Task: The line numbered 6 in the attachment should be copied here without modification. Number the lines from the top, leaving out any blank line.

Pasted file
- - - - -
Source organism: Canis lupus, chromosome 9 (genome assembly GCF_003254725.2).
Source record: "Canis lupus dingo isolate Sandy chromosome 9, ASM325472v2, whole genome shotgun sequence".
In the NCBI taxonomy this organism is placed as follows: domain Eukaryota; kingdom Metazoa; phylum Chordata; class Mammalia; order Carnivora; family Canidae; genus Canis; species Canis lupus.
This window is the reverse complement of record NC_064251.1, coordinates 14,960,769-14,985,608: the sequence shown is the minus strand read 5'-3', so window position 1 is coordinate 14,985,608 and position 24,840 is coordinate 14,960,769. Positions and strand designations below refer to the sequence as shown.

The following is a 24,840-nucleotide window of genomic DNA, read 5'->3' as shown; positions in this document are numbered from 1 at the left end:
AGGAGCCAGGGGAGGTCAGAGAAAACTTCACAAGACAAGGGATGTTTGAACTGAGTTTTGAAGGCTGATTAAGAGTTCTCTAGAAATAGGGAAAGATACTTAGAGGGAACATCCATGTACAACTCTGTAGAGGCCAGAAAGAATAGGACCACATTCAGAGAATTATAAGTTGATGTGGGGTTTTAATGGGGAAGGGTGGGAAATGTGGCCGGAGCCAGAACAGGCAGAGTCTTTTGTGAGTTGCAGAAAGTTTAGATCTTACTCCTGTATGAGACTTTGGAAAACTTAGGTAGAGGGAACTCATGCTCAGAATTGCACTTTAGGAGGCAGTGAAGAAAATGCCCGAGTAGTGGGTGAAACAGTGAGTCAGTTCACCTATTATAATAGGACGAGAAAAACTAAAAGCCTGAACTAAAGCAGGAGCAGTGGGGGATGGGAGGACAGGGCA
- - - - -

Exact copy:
AGGAGCCAGGGGAGGTCAGAGAAAACTTCACAAGACAAGGGATGTTTGAACTGAGTTTTGAAGGCTGATTAAGAGTTCTCTAGAAATAGGGAAAGATACTTAGAGGGAACATCCATGTACAACTCTGTAGAGGCCAGAAAGAATAGGACCACATTCAGAGAATTATAAGTTGATGTGGGGTTTTAATGGGGAAGGGTGGGAAATGTGGCCGGAGCCAGAACAGGCAGAGTCTTTTGTGAGTTGCAGAAAGTTTAGATCTTACTCCTGTATGAGACTTTGGAAAACTTAGGTAGAGGGAACTCATGCTCAGAATTGCACTTTAGGAGGCAGTGAAGAAAATGCCCGAGTAGTGGGTGAAACAGTGAGTCAGTTCACCTATTATAATAGGACGAGAAAAACTAAAAGCCTGAACTAAAGCAGGAGCAGTGGGGGATGGGAGGACAGGGCA